Chairman Mao was one of the most influential leaders of the twentieth century. Leading China from 1949 until his death in 1976, Mao oversaw a large number of changes in Chinese Society. From a war torn country where crime was rife and education limited to a player on the world stage. Here we look at the key elements of China and Communism under Mao. This is an area taught by some schools as an optional part of a GCSE in History.
Mao in the Chinese Civil War
Mao was born in December, 1893. His first political acts were as a founder member of the Chinese Communist Party. When the party became involved in a Civil War with the Nationalists, it was Mao who took a lead in establishing the Chinese Workers and Peasants Red Army. Mao based the army on Socialist ideals as seen in the Soviet Union. The Civil War saw the Communists forced into retreat. Nationalist leader, General Chiang Kai-shek, encircled them in Jiangxi province. Mao was removed from his position as local party chairman. The military defeats that followed this were shattering. After managing to hold off the Nationalists four times, the Communists knew that the fifth assault could shatter them. They were encircled and now their enemy were dug into strong positions. In October 1934 they broke out. 85000 men exploited a weak spot in the Nationalist lines and made it into open land. They then set off on a year long, cross country, Long March. In October 1935, they arrived at their destination. Mao was firmly established as their leader and now they had a heroic tales about the Long March to inspire the masses.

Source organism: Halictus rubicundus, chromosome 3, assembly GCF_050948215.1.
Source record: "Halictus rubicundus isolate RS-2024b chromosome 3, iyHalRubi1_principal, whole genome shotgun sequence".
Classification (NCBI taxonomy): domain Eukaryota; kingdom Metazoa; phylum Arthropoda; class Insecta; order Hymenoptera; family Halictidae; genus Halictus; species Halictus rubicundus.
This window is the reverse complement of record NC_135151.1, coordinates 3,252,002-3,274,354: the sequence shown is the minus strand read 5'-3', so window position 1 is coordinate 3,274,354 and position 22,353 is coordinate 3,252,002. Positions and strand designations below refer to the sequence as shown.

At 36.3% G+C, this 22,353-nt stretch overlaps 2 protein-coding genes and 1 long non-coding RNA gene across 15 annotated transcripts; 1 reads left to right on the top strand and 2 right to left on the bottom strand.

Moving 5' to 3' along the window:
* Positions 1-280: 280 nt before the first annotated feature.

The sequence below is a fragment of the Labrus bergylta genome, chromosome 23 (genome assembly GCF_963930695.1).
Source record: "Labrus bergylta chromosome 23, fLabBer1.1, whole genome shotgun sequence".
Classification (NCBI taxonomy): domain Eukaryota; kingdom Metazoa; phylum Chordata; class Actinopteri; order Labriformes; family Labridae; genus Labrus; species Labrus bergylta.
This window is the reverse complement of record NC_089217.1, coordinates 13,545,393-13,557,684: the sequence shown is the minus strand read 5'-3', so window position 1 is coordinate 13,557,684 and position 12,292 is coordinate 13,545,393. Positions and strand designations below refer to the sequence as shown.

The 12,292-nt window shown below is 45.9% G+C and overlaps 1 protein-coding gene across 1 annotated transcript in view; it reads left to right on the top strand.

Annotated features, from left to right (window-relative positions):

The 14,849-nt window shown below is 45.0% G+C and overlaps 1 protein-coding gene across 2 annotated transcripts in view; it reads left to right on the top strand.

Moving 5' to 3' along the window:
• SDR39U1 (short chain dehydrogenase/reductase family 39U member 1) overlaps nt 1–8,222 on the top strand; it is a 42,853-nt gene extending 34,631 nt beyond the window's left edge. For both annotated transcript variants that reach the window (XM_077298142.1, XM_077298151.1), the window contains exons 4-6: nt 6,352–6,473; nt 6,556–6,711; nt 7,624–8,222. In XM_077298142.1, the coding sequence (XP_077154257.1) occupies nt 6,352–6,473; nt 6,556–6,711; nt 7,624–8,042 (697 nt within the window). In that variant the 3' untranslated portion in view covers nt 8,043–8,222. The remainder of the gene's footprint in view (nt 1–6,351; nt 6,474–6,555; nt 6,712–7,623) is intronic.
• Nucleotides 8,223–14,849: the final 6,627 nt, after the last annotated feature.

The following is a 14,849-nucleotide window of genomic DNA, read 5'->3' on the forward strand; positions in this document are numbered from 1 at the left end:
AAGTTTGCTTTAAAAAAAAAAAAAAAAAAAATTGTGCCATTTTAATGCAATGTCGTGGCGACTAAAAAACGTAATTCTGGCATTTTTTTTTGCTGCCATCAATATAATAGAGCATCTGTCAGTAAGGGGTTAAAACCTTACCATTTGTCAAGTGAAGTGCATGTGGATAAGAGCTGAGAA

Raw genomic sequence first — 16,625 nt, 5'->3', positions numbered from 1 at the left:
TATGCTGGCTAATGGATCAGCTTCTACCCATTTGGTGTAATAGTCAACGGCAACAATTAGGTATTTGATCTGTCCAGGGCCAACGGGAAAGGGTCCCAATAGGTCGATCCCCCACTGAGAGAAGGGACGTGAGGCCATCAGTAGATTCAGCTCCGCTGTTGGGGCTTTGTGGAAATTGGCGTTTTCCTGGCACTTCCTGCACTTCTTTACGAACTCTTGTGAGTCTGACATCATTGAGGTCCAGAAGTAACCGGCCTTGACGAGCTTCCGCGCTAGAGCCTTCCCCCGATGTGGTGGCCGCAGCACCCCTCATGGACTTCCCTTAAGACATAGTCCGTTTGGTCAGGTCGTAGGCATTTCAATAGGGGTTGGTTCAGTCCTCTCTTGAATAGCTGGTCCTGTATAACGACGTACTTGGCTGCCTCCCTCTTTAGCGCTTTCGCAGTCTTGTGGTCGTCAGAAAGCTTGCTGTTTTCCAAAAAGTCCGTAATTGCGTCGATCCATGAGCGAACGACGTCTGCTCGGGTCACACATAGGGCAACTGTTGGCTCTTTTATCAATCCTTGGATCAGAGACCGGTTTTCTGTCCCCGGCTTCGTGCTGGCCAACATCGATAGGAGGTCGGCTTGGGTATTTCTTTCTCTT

Second Sino-Japanese War, 1937-1945
Fighting continued with the Nationalists until the Sino-Japanese War broke out. From 1937-1945 China was embroiled in war with Japan. The Japanese occupying large tracts of land spreading across China. The fighting was bitter. The Chinese deployed suicide bombers to hurl themselves underneath enemy tanks. The war came to an end with the Japanese surrender to Allied forces in August, 1945. Chinese involvement is often forgotten about in our histories. They fought numerous battles in the most horrendous conditions. The war enabled the Communists to gain support as they demonstrated that they practised what they preached.
Following the end of the Second Sino-Japanese War, hostilities soon resumed between the Communists and Nationalists in China. Both sides received support from overseas. The Nationalists from the United States, the Communists from the Soviet Union. In 1949 the Nationalists retreated to Taiwan. Mainland China was under Communist rule, led by Mao.
Socialist Reforms: Agriculture and Industry in China